The decline of jumbo jets

Although the A380 is popular among passengers and crew, it’s a tough sell for airlines. If anything, the A380 did not sell as well as Airbus anticipated, which explains why they canceled production in 2021. Air France has retired their entire A380 fleet in 2020, and Lufthansa, Thai Airways, Malaysia Airlines & Etihad are uncertain if they’d fly their A380s ever again. Airlines are ditching the A380 because they’re having a hard time selling tickets to make flights profitable. The A380 is simply too big for most airlines to easily fill with passengers. Additionally, the A380’s four large Rolls-Royce Trent 900 engines pose high maintenance and fuel costs for airlines. The A380 is not alone.

For decades, the A380’s rival, the Boeing 747, has seen retirements from airlines all over the world because of high operating costs. The newest 747 variant, the 747-8, did not sell well to airlines either. British Airways, the largest 747 operator in the world, retired their entire fleet of 747-400s in 2020. US airlines have no such interest in 4-engined planes, as United & Delta retired their 747s in 2017 & 2018, respectively.

United Airlines retired their Boeing 747 for the more efficient 777 in 2017. This means the Airbus A380 was out of the question for replacement.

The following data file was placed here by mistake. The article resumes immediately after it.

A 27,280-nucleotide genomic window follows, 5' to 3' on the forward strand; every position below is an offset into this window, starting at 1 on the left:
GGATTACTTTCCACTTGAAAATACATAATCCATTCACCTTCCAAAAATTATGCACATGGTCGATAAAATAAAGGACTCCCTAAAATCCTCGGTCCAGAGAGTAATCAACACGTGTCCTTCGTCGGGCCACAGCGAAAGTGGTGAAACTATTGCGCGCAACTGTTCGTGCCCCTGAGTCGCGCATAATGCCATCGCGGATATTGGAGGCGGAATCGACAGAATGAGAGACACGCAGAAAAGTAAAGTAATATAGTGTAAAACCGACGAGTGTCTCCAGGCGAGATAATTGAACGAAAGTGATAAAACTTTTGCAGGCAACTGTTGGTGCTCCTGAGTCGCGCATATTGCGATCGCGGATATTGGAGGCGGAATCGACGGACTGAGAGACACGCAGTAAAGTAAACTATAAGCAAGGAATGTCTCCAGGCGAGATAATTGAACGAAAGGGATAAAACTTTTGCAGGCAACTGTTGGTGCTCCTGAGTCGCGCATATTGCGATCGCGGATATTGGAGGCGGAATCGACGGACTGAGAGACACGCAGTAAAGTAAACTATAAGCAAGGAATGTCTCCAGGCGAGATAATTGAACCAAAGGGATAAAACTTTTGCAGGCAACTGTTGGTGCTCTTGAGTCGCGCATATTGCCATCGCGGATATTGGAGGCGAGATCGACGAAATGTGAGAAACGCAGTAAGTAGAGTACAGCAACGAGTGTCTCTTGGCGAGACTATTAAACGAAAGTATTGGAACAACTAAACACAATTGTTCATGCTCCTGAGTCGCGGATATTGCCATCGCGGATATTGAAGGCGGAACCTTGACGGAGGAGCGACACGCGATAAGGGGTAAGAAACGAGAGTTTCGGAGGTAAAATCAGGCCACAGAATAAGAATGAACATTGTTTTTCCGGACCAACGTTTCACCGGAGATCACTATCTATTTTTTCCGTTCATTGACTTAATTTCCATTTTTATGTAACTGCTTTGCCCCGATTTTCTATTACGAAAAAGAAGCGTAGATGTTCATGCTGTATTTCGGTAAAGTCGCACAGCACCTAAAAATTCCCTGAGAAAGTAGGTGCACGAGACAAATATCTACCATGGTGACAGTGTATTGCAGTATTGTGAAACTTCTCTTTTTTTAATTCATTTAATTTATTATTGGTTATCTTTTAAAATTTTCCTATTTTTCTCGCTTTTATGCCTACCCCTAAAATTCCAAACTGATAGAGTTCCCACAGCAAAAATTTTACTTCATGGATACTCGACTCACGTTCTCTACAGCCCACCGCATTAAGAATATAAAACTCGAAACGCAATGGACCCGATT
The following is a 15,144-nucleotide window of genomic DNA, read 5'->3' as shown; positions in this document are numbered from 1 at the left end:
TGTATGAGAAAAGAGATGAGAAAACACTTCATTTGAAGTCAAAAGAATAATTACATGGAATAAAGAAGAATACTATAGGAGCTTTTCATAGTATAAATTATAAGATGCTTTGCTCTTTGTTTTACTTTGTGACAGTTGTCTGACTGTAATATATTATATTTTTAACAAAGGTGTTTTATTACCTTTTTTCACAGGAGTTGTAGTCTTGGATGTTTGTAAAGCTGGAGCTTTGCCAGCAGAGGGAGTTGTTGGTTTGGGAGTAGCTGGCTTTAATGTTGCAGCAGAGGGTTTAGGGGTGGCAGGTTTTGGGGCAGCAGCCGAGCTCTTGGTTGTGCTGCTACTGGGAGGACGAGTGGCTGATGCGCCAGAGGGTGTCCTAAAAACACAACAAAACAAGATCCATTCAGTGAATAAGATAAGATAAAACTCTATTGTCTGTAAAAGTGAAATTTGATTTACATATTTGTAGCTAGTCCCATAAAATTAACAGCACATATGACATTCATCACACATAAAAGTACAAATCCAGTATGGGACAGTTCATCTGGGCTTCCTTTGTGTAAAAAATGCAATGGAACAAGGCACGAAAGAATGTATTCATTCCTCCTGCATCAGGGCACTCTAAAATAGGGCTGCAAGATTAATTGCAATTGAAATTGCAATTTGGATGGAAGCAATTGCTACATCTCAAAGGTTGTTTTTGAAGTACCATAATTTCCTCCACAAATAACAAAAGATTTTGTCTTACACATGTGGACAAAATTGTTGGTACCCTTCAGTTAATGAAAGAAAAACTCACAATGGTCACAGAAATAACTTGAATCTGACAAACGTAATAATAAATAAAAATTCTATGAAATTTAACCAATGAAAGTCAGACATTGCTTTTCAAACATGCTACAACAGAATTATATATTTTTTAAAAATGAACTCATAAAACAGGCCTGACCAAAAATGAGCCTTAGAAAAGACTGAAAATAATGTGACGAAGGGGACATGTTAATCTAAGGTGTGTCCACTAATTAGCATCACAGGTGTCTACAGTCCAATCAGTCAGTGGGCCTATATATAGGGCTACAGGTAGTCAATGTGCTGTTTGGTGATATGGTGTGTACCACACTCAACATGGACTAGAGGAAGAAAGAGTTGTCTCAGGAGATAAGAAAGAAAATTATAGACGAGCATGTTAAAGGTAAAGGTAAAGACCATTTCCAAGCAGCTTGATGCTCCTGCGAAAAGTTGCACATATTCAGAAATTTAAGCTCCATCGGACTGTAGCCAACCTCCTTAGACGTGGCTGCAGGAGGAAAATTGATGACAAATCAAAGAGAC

United Airlines 747-400. Photo by byeagnel via Flickr.

The reality is, airlines want a new generation of super-efficient, twin-engine planes that offer significantly lower operating costs. That is why airlines are favoring the highly efficient Airbus A350, Boeing 787, and Boeing 777 family. These planes may not have an upper deck, but they are large enough for airlines to easily fill seats with passengers, and new engine technology means lower fuel and operating costs.

For example, Delta Air Lines retired their 747 fleets and replaced it with the Airbus A350. United Airlines replaced their 747s with the Boeing 777-300ER and Qantas went away with their 747s for the ever-popular Boeing 787.

Delta A350-900 taking off from Amsterdam. Delta replaced their aging 747s for this aircraft type.
Delta A350-900 departing Amsterdam for Detroit. Photo by Nicky Boogaard via Flickr.

Final thoughts

American, United, and Delta are among the largest airlines in the world and it can be a surprise to the average traveler that none of them considered adding the A380 to their fleet. This goes to show that bigger isn’t always better. Factors such as too many hubs, a well-connected route network, and the importance of low operating costs meant the A380 simply wouldn’t work for the US Big 3. Or most airlines. The A380 had a rather rough landing into the 21st century, as jumbo jets were retiring left and right. It may be popular among passengers, but at the end of the day, airlines need to make a profit.

Written by Khristian Ogao

I am very excited to be writing for travelinsightpedia about aviation in ways that helps travelers! I am currently a student pilot at Lewis University in the Chicago area.